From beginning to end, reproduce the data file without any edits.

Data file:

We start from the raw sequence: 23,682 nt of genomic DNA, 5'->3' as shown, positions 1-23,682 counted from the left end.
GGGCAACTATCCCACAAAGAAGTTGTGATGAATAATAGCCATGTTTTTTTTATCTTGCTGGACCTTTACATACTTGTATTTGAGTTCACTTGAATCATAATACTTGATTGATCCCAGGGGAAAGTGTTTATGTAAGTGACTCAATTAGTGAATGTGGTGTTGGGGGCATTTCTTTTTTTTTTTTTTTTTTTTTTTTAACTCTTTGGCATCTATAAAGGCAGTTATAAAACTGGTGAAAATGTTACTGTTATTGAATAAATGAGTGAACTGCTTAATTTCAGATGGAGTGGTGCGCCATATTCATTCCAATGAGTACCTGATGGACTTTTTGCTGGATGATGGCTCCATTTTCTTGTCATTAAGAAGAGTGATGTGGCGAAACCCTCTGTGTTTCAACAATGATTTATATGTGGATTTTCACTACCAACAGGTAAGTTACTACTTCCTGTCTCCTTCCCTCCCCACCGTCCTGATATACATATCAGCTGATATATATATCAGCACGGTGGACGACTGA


We start from the raw sequence: 23,682 nt of genomic DNA, 5'->3' as shown, positions 1-23,682 counted from the left end.
GGGCAACTATCCCACAAAGAAGTTGTGATGAATAATAGCCATGTTTTTTTTATCTTGCTGGACCTTTACATACTTGTATTTGAGTTCACTTGAATCATAATACTTGATTGATCCCAGGGGAAAGTGTTTATGTAAGTGACTCAATTAGTGAATGTGGTGTTGGGGGCATTTCTTTTTTTTTTTTTTTTTTTTTTTTAACTCTTTGGCATCTATAAAGGCAGTTATAAAACTGGTGAAAATGTTACTGTTATTGAATAAATGAGTGAACTGCTTAATTTCAGATGGAGTGGTGCGCCATATTCATTCCAATGAGTACCTGATGGACTTTTTGCTGGATGATGGCTCCATTTTCTTGTCATTAAGAAGAGTGATGTGGCGAAACCCTCTGTGTTTCAACAATGATTTATATGTGGATTTTCACTACCAACAGGTAAGTTACTACTTCCTGTCTCCTTCCCTCCCCACCGTCCTGATATACATATCAGCTGATATATATATCAGCACGGTGGACGACTGA